I teach math because it is worth knowing and I want to share it. Because I want more people with whom to play!

Friday, September 9, 2016

Book Celebration

To celebrate the release of the newest great and greatest new children's math book... by which I mean Which One Doesn't Belong? by the #MTBoS' own Christopher Danielson, of course... I thought I'd recap some of my favorite math picture books. This list also has MTBoS support, as I solicited suggestions from the MTBoS for a colleague.

The request was for a parent with a mathematically curious child (really, could be anyone then, am I right?) of 4 or 5 years.


  • Moebius Noodles, Maria Droujkova's great book about big math ideas to explore. There were articles about calculus in kindergarten when it first came out.
  • Great new book: Which One Doesn¹t Belong. OK, I'll say more. I love this book because it's clever and pretty, but also because it can teach you how to read mathematically rich literature.
  • Math Curse, Lane and Scieska: just the best math book ever written. Nearly anything can be a problem, you know.
  • Anno's Mysterious Multiplying Jar, or anything by Mitsumasa Anno. Just charming books, and lovely besides.
  • Spaghetti and Meatballs For All, Marilyn Burns: my favorite of the explicitly mathematical genre. Tang and Murphy have their place but Burns is the queen of the genre. (Greedy Triangle, Smarty Pants, $1 Word...) 
  • Princess of the genre, Elinor Pinczes: One Hundred Hungry Ants, A Remainder of One, ...
  • Infinity and Me by Kate Hosford
  • Tessallation!  by Emily Grosvenor
  • Grandfather Tang’s Story, by Ann Tompert
  • The Dot and the Line, by Norton Juster


What to do:

Possibly for older, but like Madeline L'Engle, I think people underestimate kids:

  • The Phantom Tollbooth, by Norman Juster
  • The Man Who Counted, by Malba Tahan
  • Flatland, by Edwin Abbott 
  • The Number Devil, by Hans Magnus Enzensberger
  • The Adventures of Penrose the Mathematical Cat, by Theoni Pappas
  • The Cat in Numberland, by Ivar Ekeland and John O'Brien
  • A Wrinkle in Time, Madeline L'Engle (First I heard of a tesseract.) There's an audiobook where L'Engle reads it herself. Highly recommended.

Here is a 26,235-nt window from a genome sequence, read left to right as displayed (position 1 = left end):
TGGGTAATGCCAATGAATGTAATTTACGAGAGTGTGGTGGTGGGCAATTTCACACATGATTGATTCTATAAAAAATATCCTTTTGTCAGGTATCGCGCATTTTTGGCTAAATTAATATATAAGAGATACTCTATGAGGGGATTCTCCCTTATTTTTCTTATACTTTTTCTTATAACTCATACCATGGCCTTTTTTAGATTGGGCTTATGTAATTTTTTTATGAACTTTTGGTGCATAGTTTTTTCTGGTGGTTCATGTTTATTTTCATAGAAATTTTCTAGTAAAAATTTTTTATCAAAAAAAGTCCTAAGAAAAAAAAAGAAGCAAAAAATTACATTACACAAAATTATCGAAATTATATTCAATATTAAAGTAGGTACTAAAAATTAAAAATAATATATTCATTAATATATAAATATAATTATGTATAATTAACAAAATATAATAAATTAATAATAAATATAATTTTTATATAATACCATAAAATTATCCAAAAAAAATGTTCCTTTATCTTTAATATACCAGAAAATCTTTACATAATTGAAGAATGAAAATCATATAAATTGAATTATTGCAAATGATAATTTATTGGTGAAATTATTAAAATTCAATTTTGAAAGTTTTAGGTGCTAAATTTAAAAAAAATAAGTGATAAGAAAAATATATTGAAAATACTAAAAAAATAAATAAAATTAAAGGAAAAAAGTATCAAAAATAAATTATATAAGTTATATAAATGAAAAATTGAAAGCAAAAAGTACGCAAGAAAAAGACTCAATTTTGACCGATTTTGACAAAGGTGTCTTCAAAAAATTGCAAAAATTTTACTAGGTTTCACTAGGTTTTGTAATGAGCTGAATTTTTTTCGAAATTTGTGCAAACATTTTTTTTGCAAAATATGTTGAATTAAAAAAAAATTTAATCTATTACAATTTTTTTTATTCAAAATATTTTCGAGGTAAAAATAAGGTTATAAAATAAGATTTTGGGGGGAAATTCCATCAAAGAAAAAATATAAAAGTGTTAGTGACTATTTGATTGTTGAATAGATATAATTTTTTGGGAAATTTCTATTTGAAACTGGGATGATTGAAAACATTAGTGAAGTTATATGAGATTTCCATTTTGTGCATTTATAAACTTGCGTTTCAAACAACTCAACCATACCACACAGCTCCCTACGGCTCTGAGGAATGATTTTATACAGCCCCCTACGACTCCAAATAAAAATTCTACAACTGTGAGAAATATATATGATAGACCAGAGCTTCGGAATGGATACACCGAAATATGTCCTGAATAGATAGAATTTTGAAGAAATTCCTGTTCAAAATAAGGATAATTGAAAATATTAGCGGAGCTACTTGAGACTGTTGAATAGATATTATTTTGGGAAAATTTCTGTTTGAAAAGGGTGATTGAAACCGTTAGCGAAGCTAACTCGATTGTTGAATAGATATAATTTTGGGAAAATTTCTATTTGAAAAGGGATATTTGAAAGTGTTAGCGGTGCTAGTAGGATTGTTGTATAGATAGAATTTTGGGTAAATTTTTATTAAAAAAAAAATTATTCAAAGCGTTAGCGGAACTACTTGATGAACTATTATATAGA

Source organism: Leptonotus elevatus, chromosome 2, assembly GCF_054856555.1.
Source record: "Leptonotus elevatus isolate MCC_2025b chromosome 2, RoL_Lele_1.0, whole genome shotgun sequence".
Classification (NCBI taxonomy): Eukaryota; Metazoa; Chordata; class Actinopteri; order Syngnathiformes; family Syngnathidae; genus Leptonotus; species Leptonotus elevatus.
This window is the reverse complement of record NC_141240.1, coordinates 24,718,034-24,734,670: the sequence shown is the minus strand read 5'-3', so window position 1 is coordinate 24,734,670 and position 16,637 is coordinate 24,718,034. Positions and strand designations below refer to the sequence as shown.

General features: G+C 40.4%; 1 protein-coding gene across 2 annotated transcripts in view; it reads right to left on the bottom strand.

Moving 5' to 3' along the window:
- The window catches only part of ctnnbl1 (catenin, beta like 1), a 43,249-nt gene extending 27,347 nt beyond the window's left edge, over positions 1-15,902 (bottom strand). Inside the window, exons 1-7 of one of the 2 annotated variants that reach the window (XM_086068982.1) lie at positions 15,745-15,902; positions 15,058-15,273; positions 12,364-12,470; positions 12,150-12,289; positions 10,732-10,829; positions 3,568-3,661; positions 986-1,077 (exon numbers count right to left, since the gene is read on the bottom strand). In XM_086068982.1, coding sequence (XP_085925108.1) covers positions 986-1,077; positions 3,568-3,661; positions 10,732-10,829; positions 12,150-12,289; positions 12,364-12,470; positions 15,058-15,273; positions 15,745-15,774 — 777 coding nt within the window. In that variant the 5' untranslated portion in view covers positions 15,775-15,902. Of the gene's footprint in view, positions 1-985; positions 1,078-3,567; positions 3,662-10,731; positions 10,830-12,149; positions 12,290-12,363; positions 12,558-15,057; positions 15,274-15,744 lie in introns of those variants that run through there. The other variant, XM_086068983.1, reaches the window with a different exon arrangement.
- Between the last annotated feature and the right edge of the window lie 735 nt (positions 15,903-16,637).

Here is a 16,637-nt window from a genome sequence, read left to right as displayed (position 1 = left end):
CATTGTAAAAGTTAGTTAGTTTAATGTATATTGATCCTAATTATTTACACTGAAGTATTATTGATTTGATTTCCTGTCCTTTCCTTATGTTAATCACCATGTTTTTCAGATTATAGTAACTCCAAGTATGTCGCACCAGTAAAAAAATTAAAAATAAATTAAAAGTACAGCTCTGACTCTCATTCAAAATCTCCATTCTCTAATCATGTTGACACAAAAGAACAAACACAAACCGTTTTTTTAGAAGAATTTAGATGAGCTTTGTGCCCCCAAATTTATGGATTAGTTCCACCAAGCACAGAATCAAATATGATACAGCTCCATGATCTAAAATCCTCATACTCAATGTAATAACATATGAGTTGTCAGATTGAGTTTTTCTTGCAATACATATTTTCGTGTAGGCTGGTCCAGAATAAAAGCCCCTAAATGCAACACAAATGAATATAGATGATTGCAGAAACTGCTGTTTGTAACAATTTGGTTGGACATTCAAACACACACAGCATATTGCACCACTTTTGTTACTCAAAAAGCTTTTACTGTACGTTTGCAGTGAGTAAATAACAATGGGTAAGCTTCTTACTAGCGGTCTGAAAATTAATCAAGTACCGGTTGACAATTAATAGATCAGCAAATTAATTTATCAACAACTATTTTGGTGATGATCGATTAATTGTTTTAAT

And please add your own suggestions!


  • Cindy Whitehead saw that I missed the Sir Cumference books, by Cindy Neuschwander, and suggested the Go Figure books, by Johnny Ball.

Tuesday, August 16, 2016

Quilt Show

Lots of pictures of quilts!

I see this as just #mathart appreciation, but also can be some inspiration for lessons. In fact, #MTMSchat this month (August 17th, Wed, 9 pm ET) is on this math and quilt article:  Quilt Block Symmetries by Matt Roscoe and Joe Zephyrs.

Every year for our local Coast Guard Festival, the local quilting guild puts on a show. Elizabeth, quilting friend and queen, usually gives us the insider's tour. I didn't take a picture of every beautiful thing, but did get most of the math that caught my eye. First up, the fractal quilt about which I have that whole blogpost and GeoGebra.

 Lots of interesting design choices from Elizabeth here in addition to the neat pattern. Some of the squares even have lissajous quilting.

Of course, hexagon tessellation, but there's also a permutation aspect to this one. With the center the same color, how many fabrics do you need to make 81 different hexes? This would also be nice to do some edge identification for a toroidal quilt!

Apologies: forgot to get separate shots of the labels for these, two.

On the left (Whirligig by Marcia Knorr), I love all the different quilting designs in the same quilt. I was wondering if they were organized, or what classes you might use to sort them. Kind of a giant which one doesn't belong.